- Hardcover: 336 pages
- Publisher: OUP USA (12 Nov. 2009)
- Language: English
- ISBN-10: 019538136X
- ISBN-13: 978-0195381368
- Product Dimensions: 23.6 x 2.5 x 16 cm
- Average Customer Review: 4.0 out of 5 stars See all reviews (5 customer reviews)
- Amazon Bestsellers Rank: 1,035,520 in Books (See Top 100 in Books)
- See Complete Table of Contents
Atomic Obsession: Nuclear Alarmism from Hiroshima to Al Qaeda Hardcover – 12 Nov 2009
- Choose from over 13,000 locations across the UK
- Prime members get unlimited deliveries at no additional cost
- Find your preferred location and add it to your address book
- Dispatch to this address when you check out
Customers Who Viewed This Item Also Viewed
Enter your mobile number or email address below and we'll send you a link to download the free Kindle App. Then you can start reading Kindle books on your smartphone, tablet, or computer - no Kindle device required.
To get the free app, enter your e-mail address or mobile phone number.
More About the Author
The narrative is liberally seasoned with striking facts and a dash of wry humour. (Richard Lea, TLS)
Thought-provoking book. (David Holloway, Science)
Some books are written to be read, others to be put in a connon and blasted at the seat of power...sensational. (Simon Jenkins, The Guardian)
About the Author
John Mueller is the Woody Hayes Chair of National Security Studies and Professor of Political Science, Ohio State University. He is the author of Overblown: How Politicians and the Terrorism Industry Inflate National Security Threats, and Why We Believe Them and The Remnants of War, winner of the Joseph P. Lepgold Prize for the best book on international relations in 2004, awarded by Georgetown University. Visit his webpage at: polisci.osu.edu/faculty/jmueller
Inside This Book(Learn More)
Top Customer Reviews
This is a very well researched book as sixty pages of references at the end clearly testify. Mueller brings up many good arguments and for the most part he seems very convincing. I am particularly swayed by the quick -calculation arguments that, for instance, refute notions such as that of a "suitcase bomb" that can be used to bring devastation to a major US city. The probably impact of one such device would be far smaller than what had transpired on 9/11, with the cost in development and resources that far exceed anything that any terrorist group is likely to have. There are several well constructed arguments like that one, and for the most part I am willing to be swayed.
However, there are some problems with the kind and range of sources that are consulted. It is hard to escape the impression that Mueller is rather selective in terms of sources that he cites. Most of the best-argued quotations are from the sources that support his claims.Read more ›
Mueller's book is closely and objectively argued, and leavened with dry humour. Some might feel that his analysis of the possibilities for nuclear accident is cursory: everything else is covered. For Mueller, such problems with nukes as are substantial – in his reading, many are not – are essentially political and cultural, rather than military or technological. Somewhat to my surprise, I found it difficult to argue with his conclusions. Anyone might benefit from a reading of this book: but I would particularly recommend it to the reader hypnotised by talk of megadeaths, who may have thought that the threat to humanity posed by the development and insidious spread of nuclear weapons could be met only by a complete ban.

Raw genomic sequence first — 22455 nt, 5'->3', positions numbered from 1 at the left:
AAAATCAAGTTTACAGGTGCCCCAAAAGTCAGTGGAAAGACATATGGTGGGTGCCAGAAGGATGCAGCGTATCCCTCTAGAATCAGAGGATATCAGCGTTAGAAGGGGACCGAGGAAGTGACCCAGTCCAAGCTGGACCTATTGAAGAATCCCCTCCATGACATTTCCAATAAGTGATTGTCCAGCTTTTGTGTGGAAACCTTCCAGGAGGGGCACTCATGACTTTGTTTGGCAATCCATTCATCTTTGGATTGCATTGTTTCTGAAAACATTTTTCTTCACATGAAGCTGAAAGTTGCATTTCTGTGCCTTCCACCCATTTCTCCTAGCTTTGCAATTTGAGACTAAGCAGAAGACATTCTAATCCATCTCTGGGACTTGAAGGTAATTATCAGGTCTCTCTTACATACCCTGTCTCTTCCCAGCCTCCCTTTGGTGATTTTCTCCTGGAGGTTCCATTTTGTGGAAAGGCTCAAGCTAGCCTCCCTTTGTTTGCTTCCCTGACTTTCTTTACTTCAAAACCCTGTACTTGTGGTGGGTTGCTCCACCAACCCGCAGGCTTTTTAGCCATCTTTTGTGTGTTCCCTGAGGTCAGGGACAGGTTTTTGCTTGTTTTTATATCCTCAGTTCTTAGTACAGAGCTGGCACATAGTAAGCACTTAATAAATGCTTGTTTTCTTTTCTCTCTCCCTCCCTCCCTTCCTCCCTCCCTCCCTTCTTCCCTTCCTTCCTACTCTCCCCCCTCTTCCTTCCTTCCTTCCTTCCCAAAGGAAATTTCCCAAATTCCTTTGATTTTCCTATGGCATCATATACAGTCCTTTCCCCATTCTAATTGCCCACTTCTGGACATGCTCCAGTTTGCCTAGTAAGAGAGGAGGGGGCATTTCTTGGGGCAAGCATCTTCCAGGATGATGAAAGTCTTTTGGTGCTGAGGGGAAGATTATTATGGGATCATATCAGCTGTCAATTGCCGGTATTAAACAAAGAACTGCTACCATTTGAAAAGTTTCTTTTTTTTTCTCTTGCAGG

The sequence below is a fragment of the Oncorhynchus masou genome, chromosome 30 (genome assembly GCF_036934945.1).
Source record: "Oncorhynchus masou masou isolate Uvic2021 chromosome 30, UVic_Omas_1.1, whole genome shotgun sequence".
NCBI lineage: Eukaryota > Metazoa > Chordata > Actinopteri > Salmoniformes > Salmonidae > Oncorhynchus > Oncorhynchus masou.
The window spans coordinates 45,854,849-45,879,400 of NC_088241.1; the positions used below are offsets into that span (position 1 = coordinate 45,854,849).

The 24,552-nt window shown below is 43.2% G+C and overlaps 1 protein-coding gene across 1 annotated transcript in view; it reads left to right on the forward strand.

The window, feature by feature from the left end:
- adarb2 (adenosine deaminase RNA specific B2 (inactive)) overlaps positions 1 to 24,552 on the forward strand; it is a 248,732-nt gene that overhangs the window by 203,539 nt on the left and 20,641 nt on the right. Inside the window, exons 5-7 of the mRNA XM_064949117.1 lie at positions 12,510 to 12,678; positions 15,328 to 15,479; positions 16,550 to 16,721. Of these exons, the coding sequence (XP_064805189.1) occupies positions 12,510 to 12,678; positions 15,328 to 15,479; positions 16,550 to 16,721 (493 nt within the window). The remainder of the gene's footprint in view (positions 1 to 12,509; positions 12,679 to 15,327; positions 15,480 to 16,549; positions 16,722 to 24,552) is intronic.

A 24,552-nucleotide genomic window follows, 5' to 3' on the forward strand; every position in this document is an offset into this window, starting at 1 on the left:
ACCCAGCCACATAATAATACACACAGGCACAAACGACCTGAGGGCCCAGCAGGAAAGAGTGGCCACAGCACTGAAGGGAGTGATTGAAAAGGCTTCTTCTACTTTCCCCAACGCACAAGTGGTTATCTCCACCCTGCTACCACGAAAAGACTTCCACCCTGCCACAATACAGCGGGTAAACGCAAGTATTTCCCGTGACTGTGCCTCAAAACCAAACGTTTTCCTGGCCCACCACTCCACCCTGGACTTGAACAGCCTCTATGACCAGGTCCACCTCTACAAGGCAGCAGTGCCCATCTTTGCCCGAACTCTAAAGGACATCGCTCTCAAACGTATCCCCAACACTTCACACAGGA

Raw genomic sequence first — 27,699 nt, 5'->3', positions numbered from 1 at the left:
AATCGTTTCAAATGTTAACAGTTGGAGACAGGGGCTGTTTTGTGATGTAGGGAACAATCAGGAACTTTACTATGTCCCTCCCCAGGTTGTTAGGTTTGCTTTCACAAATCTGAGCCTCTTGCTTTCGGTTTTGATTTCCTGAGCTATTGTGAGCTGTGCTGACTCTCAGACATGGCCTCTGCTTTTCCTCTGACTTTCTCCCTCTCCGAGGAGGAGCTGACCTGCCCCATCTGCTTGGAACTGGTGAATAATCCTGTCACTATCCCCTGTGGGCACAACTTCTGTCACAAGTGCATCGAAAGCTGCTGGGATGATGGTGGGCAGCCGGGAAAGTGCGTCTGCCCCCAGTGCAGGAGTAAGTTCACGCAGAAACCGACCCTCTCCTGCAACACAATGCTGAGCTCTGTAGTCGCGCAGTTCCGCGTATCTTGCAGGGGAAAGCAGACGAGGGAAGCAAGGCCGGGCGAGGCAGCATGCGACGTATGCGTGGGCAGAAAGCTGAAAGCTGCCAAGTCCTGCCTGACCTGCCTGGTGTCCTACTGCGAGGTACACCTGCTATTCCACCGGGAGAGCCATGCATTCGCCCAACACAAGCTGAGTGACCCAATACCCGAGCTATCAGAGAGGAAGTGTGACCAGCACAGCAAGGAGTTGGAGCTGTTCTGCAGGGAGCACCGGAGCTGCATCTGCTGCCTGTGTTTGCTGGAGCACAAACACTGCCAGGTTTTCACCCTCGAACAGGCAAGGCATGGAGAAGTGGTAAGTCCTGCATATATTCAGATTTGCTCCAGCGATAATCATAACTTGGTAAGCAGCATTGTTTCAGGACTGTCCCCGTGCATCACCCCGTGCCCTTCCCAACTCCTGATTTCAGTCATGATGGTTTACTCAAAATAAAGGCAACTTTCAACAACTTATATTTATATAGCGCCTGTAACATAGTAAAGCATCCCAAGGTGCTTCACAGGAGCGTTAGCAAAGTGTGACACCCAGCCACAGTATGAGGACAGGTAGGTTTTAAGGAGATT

The book has a proper index, full notes, and extensive bibliography to 2009 ('Atomic Obsession' appeared in 2010).
Historically, Mueller argues that the deterrent effect of nuclear weapons in preventing world war III or major war between industrialized nations has been greatly exaggerated. Even during the height of the Cold War, the Soviet Union was deterred less by nuclear weapons but by political and military containment (the Americans' nuclear monopoly in the early years of the Cold War scarcely affected Soviet behaviour). In any case, the Soviet Union itself was not committed to war a means to spread its influence. It sought to expand via political means. Its withdrawal from its global ideological contest was an expression of its own internal political development, with the West's nuclear deterrent scarcely figuring in its calculations (although the burden of conventional military expenditure must have been great).
In today's world, nuclear weapons are irrelevant for most countries in procuring security. Canada needs no nuclear deterrent to stave off an American invasion, for instance. Wars are not caused by arms races.Read more ›
Most Recent Customer Reviews
The proliferation of nuclear weapons is getting more dangerous than ever since Islamic nations such as Pakistan have acquired nuclear weapons, and Iran is on the verge of making... Read morePublished on 6 Jan. 2010 by Rama Rao
Look for similar items by category
- Books > History > Britain & Ireland > Edwardian and Early 20th Century 1901-1913
- Books > History > Britain & Ireland > Inter-war Period 1919-1938
- Books > History > Essays, Journals, Letters & True Accounts > 20th Century
- Books > History > Europe > Early 20th Century 1901-1913
- Books > History > Europe > Inter-war Period 1919-1938
- Books > History > Military History > Weapons & Warfare
- Books > History > North America > Early 20th Century 1901-1913
- Books > History > North America > Inter-war Period 1919-1938
- Books > History > World History > 1901-1913
- Books > History > World History > Inter-war Period 1919-1938
- Books > Society, Politics & Philosophy > Government & Politics
- Books > Society, Politics & Philosophy > Warfare & Defence > Defence Strategy & Research
- Books > Society, Politics & Philosophy > Warfare & Defence > Weapons & Equipment